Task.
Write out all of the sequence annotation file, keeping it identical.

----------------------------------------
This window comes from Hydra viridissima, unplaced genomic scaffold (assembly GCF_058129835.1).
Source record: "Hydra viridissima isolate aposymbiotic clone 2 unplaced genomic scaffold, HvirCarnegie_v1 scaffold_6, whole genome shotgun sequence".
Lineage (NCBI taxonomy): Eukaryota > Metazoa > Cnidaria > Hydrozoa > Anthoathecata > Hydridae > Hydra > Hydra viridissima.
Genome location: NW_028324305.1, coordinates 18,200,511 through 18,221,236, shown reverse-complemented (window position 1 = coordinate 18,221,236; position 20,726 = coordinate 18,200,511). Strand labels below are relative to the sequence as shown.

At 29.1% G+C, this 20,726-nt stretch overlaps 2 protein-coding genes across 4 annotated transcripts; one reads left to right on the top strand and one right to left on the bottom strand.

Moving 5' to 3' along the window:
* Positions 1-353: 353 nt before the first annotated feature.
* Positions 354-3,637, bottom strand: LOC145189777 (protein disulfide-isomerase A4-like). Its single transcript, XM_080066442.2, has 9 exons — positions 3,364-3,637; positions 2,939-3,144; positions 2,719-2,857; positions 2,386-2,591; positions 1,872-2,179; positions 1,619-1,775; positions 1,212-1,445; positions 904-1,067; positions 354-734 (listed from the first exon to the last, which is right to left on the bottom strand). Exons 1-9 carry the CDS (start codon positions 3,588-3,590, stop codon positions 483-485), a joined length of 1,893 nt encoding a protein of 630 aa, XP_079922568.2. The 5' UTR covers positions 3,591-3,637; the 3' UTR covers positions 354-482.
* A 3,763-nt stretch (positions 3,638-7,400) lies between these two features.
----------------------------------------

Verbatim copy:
This window comes from Hydra viridissima, unplaced genomic scaffold (assembly GCF_058129835.1).
Source record: "Hydra viridissima isolate aposymbiotic clone 2 unplaced genomic scaffold, HvirCarnegie_v1 scaffold_6, whole genome shotgun sequence".
Lineage (NCBI taxonomy): Eukaryota > Metazoa > Cnidaria > Hydrozoa > Anthoathecata > Hydridae > Hydra > Hydra viridissima.
Genome location: NW_028324305.1, coordinates 18,200,511 through 18,221,236, shown reverse-complemented (window position 1 = coordinate 18,221,236; position 20,726 = coordinate 18,200,511). Strand labels below are relative to the sequence as shown.

At 29.1% G+C, this 20,726-nt stretch overlaps 2 protein-coding genes across 4 annotated transcripts; one reads left to right on the top strand and one right to left on the bottom strand.

Moving 5' to 3' along the window:
* Positions 1-353: 353 nt before the first annotated feature.
* Positions 354-3,637, bottom strand: LOC145189777 (protein disulfide-isomerase A4-like). Its single transcript, XM_080066442.2, has 9 exons — positions 3,364-3,637; positions 2,939-3,144; positions 2,719-2,857; positions 2,386-2,591; positions 1,872-2,179; positions 1,619-1,775; positions 1,212-1,445; positions 904-1,067; positions 354-734 (listed from the first exon to the last, which is right to left on the bottom strand). Exons 1-9 carry the CDS (start codon positions 3,588-3,590, stop codon positions 483-485), a joined length of 1,893 nt encoding a protein of 630 aa, XP_079922568.2. The 5' UTR covers positions 3,591-3,637; the 3' UTR covers positions 354-482.
* A 3,763-nt stretch (positions 3,638-7,400) lies between these two features.